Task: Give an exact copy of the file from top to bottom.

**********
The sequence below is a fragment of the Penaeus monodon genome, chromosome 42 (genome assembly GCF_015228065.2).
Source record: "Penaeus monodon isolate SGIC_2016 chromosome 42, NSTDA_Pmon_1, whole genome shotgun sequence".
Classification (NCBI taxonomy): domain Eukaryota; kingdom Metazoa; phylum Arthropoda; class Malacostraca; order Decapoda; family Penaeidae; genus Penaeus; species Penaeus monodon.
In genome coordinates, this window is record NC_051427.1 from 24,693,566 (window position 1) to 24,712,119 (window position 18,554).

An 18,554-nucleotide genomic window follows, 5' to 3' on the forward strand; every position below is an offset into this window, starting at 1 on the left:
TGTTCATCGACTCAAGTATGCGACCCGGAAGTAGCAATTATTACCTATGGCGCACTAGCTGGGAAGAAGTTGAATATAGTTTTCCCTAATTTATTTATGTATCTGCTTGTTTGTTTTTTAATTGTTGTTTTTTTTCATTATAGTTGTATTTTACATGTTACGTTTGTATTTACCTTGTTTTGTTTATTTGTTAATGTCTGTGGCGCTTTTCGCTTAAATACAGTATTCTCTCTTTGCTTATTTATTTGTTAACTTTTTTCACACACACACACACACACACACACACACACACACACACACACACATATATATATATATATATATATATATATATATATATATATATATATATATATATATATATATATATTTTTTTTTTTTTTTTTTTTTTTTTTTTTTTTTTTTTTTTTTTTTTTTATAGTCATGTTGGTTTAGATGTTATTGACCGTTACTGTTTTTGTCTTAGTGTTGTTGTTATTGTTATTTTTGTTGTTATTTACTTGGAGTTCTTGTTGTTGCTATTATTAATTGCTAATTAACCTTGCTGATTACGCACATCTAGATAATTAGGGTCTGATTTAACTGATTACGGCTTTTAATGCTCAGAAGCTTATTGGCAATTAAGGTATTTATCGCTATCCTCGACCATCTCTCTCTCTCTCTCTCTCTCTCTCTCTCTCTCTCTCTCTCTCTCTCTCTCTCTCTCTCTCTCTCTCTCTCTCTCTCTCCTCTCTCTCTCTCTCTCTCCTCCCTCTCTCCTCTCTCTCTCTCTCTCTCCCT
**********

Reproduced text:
The sequence below is a fragment of the Penaeus monodon genome, chromosome 42 (genome assembly GCF_015228065.2).
Source record: "Penaeus monodon isolate SGIC_2016 chromosome 42, NSTDA_Pmon_1, whole genome shotgun sequence".
Classification (NCBI taxonomy): domain Eukaryota; kingdom Metazoa; phylum Arthropoda; class Malacostraca; order Decapoda; family Penaeidae; genus Penaeus; species Penaeus monodon.
In genome coordinates, this window is record NC_051427.1 from 24,693,566 (window position 1) to 24,712,119 (window position 18,554).

An 18,554-nucleotide genomic window follows, 5' to 3' on the forward strand; every position below is an offset into this window, starting at 1 on the left:
TGTTCATCGACTCAAGTATGCGACCCGGAAGTAGCAATTATTACCTATGGCGCACTAGCTGGGAAGAAGTTGAATATAGTTTTCCCTAATTTATTTATGTATCTGCTTGTTTGTTTTTTAATTGTTGTTTTTTTTCATTATAGTTGTATTTTACATGTTACGTTTGTATTTACCTTGTTTTGTTTATTTGTTAATGTCTGTGGCGCTTTTCGCTTAAATACAGTATTCTCTCTTTGCTTATTTATTTGTTAACTTTTTTCACACACACACACACACACACACACACACACACACACACACACACATATATATATATATATATATATATATATATATATATATATATATATATATATATATATATATATATTTTTTTTTTTTTTTTTTTTTTTTTTTTTTTTTTTTTTTTTTTTTTTTATAGTCATGTTGGTTTAGATGTTATTGACCGTTACTGTTTTTGTCTTAGTGTTGTTGTTATTGTTATTTTTGTTGTTATTTACTTGGAGTTCTTGTTGTTGCTATTATTAATTGCTAATTAACCTTGCTGATTACGCACATCTAGATAATTAGGGTCTGATTTAACTGATTACGGCTTTTAATGCTCAGAAGCTTATTGGCAATTAAGGTATTTATCGCTATCCTCGACCATCTCTCTCTCTCTCTCTCTCTCTCTCTCTCTCTCTCTCTCTCTCTCTCTCTCTCTCTCTCTCTCTCTCTCTCTCTCTCTCCTCTCTCTCTCTCTCTCTCCTCCCTCTCTCCTCTCTCTCTCTCTCTCTCCCT